California utilities race to charge your electric car, bus, forklift
Calif. utilities want to spend $1 billion on EV charging infrastructure. Regulators want to cut that in half. Earthjustice attorney Adrian Martinez suggests three tweaks for regulators to consider.
California has its eye on the prize when it comes to the future of its air and the future of its energy grid. That’s why it’s taking on the most aggressive EV charging station plan in the nation.
Three of California’s largest utilities, Pacific Gas & Electric, Southern California Edison and San Diego Gas & Electric, have proposed spending $1 billion to build the charging infrastructure for EV passenger vehicles and trucks up and down the state. That’s important because it is up to the states, not the federal government, to plan and build their EV charging station networks.
The wheels for California’s transformation began rolling in 2015 with the passage of SB 350, or the landmark Clean Energy and Pollution Reduction Act. It required utilities to develop plans to “accelerate widespread transportation electrification.” Why the focus on transportation electrification? As the most populous state and the freight capital of America, transportation accounts for roughly 40 percent of California’s carbon emissions.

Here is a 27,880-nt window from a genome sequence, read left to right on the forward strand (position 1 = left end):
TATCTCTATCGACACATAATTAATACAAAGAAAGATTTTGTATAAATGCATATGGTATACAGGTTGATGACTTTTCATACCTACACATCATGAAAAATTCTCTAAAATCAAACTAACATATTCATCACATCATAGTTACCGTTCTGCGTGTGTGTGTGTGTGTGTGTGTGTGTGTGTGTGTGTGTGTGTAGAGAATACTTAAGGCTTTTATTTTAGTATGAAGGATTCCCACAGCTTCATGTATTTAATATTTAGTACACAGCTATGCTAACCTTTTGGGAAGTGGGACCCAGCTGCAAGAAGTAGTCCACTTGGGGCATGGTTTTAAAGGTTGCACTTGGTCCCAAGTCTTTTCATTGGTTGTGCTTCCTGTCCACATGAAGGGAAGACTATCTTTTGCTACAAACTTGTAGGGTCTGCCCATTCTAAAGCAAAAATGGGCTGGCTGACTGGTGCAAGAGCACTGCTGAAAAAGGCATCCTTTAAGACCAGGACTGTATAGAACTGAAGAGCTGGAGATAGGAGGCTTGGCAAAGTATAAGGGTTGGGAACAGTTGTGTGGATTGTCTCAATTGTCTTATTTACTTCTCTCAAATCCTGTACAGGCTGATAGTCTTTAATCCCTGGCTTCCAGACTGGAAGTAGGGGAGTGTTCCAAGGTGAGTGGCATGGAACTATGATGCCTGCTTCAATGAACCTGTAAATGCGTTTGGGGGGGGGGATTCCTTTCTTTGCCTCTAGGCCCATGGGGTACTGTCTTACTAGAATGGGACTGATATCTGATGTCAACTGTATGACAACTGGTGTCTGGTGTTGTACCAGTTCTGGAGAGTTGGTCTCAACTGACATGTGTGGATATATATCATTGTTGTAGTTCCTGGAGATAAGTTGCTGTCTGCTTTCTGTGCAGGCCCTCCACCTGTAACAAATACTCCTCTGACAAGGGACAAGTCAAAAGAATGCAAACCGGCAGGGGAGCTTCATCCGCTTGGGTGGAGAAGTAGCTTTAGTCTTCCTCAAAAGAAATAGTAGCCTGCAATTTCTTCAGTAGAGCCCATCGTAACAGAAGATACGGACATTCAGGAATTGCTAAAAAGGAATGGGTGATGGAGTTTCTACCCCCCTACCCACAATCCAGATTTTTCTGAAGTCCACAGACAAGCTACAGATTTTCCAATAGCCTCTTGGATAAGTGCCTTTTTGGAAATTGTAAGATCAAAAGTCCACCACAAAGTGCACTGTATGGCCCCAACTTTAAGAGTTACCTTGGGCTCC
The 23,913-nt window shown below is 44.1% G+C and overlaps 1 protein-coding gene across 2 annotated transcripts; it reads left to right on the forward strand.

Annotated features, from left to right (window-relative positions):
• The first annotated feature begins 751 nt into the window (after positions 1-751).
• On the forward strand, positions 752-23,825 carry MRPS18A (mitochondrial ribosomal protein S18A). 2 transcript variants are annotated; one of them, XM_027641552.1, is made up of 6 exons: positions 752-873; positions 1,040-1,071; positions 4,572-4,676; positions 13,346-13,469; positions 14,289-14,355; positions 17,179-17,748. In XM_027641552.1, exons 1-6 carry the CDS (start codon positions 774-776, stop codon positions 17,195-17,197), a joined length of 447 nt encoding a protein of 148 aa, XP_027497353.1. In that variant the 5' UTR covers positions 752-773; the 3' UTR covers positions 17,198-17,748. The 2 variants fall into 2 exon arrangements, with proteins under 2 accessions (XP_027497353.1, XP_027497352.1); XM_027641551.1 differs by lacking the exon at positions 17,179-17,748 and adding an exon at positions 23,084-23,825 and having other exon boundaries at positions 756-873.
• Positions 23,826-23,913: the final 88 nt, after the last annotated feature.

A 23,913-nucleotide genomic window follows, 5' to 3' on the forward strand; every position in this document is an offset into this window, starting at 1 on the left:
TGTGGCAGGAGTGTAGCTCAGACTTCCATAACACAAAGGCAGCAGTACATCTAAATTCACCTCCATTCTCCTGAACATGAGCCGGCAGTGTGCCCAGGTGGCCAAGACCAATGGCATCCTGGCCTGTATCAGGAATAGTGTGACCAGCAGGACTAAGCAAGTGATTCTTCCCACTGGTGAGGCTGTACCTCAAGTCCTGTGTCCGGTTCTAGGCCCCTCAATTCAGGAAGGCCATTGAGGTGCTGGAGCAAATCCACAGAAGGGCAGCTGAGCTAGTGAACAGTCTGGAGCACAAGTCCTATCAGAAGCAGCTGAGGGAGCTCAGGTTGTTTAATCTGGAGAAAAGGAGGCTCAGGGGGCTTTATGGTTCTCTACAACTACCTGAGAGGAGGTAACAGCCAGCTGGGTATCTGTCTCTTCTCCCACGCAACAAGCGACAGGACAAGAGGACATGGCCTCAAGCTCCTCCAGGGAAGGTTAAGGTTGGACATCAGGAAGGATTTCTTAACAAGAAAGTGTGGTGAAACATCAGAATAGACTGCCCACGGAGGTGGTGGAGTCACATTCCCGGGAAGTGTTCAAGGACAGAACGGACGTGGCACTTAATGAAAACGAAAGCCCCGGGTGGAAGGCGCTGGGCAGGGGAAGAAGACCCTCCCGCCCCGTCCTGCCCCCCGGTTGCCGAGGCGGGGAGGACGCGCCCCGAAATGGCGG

If California is able to adeptly pull off this transition, it will paint a roadmap for other states as they tackle building their networks of EV charging stations. Utilities across the U.S. are launching EV charging projects. In 2017, 43 states took 227 actions related to new policies, studies and investments in electric transportation.
California already boasts the second largest EV car market in the world after China with more than 300,000 fully electric and plug-in hybrid vehicles on the road — and that’s about to mushroom. Last year, electric vehicle sales grew by 21% and the automotive industry expects to introduce 127 new battery-electric models in the next five years. Analysts predict that with falling battery costs, electric cars will reach price parity with gas-powered cars by 2022, and could be cheaper than gas-powered cars as quickly as 2025. Ever-improving EV technology is giving consumers shorter charge times and reducing range anxiety. The final piece of the puzzle then is EV charging: it’s time to plan for an electric transformation.